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The best Miami attractions and museums

Take a break from the beach and discover intriguing Miami attractions, including historic sites, museums and impressive estates and gardens

Photograph: Bill Sumner
Vizcaya Museum & Gardens

Those looking to take a break from the beach scene will find a range of Miami attractions and museums, starting with the Wolfsonian-FIU, a museum and research center that explores how design shapes and reflects the human experience. If that sounds a bit stuffy, it’s not—the artifacts include some real gems, like a deco postbox from New York’s Central Station and a collection of Cuban cinema posters. If you’re looking for things to do in Miami with kids, take a trip to the Miami Children’s Museum (cutely styled as MiChiMu), which unites educational exhibits with an interactive playground design.

Best Miami attractions and museums

Hemingway Home & Museum

Critics' pick

Relentlessly hyped—especially when you consider that Ernest only lived here for eight years—and often busy, this is nonetheless one of Key West’s most appealing sights. The stories related by the laconic guides (they set off every 15 minutes) bring the place to life. And it’s a must for fans of polydactyl (six-toed) cats named after celebrities. Nearly 50 of them roam the museum grounds, many of them descendants of Snowball, Hemingway’s own multi-toed ball of fur, which lived with him on the property. Today, all of the cats are named after famous figures such as Rudolph Valentino or Tennessee Williams, as a nod to Hemingway’s own tradition. In late 2012, the US Department of Agriculture won a decade-long battle against the Hemingway Home, claiming that the animals shouldn’t be allowed to simply roam the property. Nothing has been confirmed on how the cats’ free-wheeling ways might change, but it’s best to catch them now.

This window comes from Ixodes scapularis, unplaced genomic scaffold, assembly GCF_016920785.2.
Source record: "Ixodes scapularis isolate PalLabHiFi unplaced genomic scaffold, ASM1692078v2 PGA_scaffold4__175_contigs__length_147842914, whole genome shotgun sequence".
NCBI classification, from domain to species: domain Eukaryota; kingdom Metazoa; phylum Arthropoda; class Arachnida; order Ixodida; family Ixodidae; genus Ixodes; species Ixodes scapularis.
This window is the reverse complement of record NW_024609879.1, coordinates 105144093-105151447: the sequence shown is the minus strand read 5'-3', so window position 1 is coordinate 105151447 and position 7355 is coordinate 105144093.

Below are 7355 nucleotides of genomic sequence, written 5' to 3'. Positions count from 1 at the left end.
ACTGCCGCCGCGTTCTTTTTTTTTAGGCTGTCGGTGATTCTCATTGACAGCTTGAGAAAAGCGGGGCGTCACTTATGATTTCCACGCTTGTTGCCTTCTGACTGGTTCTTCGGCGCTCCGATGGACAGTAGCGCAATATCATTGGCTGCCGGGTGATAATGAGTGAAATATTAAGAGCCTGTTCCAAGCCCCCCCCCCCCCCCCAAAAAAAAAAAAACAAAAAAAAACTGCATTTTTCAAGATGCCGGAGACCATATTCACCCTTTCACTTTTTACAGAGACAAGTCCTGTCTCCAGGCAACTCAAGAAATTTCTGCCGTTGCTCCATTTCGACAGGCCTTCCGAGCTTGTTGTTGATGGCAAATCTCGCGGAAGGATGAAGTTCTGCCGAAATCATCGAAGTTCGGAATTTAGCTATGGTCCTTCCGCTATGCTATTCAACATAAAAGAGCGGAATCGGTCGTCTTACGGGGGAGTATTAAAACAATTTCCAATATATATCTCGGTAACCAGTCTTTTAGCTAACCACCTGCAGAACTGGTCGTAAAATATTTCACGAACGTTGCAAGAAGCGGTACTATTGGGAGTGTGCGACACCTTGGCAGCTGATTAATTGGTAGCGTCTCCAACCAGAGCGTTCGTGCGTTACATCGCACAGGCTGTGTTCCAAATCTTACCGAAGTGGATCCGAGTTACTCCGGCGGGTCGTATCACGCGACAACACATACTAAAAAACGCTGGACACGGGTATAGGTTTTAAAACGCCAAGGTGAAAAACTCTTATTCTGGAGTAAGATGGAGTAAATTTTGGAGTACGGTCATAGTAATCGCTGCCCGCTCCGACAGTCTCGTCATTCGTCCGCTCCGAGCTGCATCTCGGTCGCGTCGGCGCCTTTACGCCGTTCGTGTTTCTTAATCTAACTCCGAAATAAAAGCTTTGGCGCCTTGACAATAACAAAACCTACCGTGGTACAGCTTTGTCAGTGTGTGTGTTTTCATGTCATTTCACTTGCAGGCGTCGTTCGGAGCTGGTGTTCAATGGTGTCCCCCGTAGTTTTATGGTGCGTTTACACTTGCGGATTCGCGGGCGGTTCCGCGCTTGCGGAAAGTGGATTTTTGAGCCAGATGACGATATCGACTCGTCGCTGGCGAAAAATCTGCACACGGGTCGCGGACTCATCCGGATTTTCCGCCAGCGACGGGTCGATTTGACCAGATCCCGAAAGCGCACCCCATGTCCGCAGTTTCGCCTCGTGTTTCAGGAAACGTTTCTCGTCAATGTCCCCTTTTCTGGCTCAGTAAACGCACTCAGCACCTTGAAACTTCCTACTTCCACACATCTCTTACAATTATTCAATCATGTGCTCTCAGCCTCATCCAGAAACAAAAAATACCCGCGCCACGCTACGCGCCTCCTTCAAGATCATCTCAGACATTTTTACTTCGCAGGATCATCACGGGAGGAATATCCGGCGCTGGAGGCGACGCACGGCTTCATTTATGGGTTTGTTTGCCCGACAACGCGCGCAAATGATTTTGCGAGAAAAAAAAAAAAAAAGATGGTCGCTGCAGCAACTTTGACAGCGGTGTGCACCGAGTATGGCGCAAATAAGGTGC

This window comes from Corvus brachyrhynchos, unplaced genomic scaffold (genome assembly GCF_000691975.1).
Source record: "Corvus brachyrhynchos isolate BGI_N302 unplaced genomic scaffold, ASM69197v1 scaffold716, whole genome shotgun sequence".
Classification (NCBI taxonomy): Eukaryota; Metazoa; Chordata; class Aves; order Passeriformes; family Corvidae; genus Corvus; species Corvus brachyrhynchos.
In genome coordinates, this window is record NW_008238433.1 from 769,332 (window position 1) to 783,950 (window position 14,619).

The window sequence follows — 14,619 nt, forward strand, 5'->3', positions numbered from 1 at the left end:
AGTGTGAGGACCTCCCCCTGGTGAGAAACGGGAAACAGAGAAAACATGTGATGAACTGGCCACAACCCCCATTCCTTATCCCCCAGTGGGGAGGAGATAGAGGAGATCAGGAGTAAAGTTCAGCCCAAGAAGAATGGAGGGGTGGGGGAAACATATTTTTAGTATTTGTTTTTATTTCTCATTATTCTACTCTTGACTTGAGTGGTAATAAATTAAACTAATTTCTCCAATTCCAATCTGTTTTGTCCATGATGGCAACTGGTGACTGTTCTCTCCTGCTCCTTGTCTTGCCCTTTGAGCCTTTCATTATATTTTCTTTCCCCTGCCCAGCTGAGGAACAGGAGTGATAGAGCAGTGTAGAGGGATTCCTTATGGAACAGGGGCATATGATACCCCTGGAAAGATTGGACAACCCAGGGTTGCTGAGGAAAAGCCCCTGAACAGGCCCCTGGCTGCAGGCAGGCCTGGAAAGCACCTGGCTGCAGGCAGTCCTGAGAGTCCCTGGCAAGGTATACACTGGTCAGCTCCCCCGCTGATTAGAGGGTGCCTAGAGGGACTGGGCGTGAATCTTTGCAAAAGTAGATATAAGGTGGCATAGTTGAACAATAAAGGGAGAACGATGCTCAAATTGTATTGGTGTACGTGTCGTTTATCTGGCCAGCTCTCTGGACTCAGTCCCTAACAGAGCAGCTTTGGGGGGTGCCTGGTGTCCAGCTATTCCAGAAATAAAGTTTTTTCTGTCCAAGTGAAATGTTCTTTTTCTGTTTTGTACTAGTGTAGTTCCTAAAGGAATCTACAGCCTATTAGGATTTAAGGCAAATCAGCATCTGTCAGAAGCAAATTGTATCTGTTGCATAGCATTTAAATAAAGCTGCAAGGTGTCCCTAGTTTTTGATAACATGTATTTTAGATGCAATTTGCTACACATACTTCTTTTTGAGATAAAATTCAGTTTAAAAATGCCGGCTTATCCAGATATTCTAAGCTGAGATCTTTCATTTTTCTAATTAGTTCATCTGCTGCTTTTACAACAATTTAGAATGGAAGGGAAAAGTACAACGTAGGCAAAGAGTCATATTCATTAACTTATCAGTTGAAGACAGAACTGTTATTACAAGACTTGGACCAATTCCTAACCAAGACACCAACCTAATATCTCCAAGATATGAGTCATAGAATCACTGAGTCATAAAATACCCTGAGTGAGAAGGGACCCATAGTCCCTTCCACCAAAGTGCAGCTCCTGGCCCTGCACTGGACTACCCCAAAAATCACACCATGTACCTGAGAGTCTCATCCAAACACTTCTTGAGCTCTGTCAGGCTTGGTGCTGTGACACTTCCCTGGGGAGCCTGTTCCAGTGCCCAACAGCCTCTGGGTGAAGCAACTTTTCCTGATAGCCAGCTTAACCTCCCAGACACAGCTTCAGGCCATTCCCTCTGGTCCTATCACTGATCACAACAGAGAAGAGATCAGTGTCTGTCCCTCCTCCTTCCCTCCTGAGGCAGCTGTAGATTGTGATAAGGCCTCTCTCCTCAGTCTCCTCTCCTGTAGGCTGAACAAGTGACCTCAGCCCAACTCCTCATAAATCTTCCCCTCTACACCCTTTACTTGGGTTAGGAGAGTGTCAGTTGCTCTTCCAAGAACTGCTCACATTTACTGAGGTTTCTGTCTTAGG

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Key West

Miami Children's Museum

Critics' pick

Across the causeway from the Jungle Island, the Miami Children's museum turns as many heads as the parrots, with its futuristic design by the stellar architecture firm Arquitectonica. Inside, it's nothing like the familiar boring old museums at home, but rather a highly interactive kid's playground. The fun includes a colourful mosaic-tiled, two-storey sandcastle, a sea room designed specially for under-fives, the world's most cultural teddy-bear exhibit and a television studio. But what kids seem to like best are the exhibits celebrating the mundane: the bank with teller stations and fake cheques, the supermarket with checkout lanes, and the police motorcycle and fire truck.